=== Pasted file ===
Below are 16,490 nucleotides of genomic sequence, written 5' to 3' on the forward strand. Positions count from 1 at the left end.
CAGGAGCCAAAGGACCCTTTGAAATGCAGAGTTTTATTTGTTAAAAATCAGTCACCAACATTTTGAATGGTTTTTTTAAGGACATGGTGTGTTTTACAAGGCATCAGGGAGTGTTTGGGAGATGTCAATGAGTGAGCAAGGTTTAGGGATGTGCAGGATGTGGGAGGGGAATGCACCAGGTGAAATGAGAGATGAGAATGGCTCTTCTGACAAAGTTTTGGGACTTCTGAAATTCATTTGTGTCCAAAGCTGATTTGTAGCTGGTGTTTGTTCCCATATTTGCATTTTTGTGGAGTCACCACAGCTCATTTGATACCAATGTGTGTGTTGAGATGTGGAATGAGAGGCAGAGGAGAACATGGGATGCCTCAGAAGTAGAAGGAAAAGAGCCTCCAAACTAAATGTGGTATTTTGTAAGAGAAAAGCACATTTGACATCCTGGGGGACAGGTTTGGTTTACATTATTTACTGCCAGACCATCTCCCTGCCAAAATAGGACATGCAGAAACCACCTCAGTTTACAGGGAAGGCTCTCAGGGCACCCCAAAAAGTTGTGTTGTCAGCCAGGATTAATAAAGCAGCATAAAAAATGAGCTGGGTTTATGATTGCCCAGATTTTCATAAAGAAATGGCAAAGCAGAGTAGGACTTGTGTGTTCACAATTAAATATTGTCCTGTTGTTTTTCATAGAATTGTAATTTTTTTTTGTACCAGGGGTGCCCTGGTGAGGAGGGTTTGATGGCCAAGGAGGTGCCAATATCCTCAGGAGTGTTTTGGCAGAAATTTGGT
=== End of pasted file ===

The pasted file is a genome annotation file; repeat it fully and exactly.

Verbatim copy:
Below are 16,490 nucleotides of genomic sequence, written 5' to 3' on the forward strand. Positions count from 1 at the left end.
CAGGAGCCAAAGGACCCTTTGAAATGCAGAGTTTTATTTGTTAAAAATCAGTCACCAACATTTTGAATGGTTTTTTTAAGGACATGGTGTGTTTTACAAGGCATCAGGGAGTGTTTGGGAGATGTCAATGAGTGAGCAAGGTTTAGGGATGTGCAGGATGTGGGAGGGGAATGCACCAGGTGAAATGAGAGATGAGAATGGCTCTTCTGACAAAGTTTTGGGACTTCTGAAATTCATTTGTGTCCAAAGCTGATTTGTAGCTGGTGTTTGTTCCCATATTTGCATTTTTGTGGAGTCACCACAGCTCATTTGATACCAATGTGTGTGTTGAGATGTGGAATGAGAGGCAGAGGAGAACATGGGATGCCTCAGAAGTAGAAGGAAAAGAGCCTCCAAACTAAATGTGGTATTTTGTAAGAGAAAAGCACATTTGACATCCTGGGGGACAGGTTTGGTTTACATTATTTACTGCCAGACCATCTCCCTGCCAAAATAGGACATGCAGAAACCACCTCAGTTTACAGGGAAGGCTCTCAGGGCACCCCAAAAAGTTGTGTTGTCAGCCAGGATTAATAAAGCAGCATAAAAAATGAGCTGGGTTTATGATTGCCCAGATTTTCATAAAGAAATGGCAAAGCAGAGTAGGACTTGTGTGTTCACAATTAAATATTGTCCTGTTGTTTTTCATAGAATTGTAATTTTTTTTTGTACCAGGGGTGCCCTGGTGAGGAGGGTTTGATGGCCAAGGAGGTGCCAATATCCTCAGGAGTGTTTTGGCAGAAATTTGGT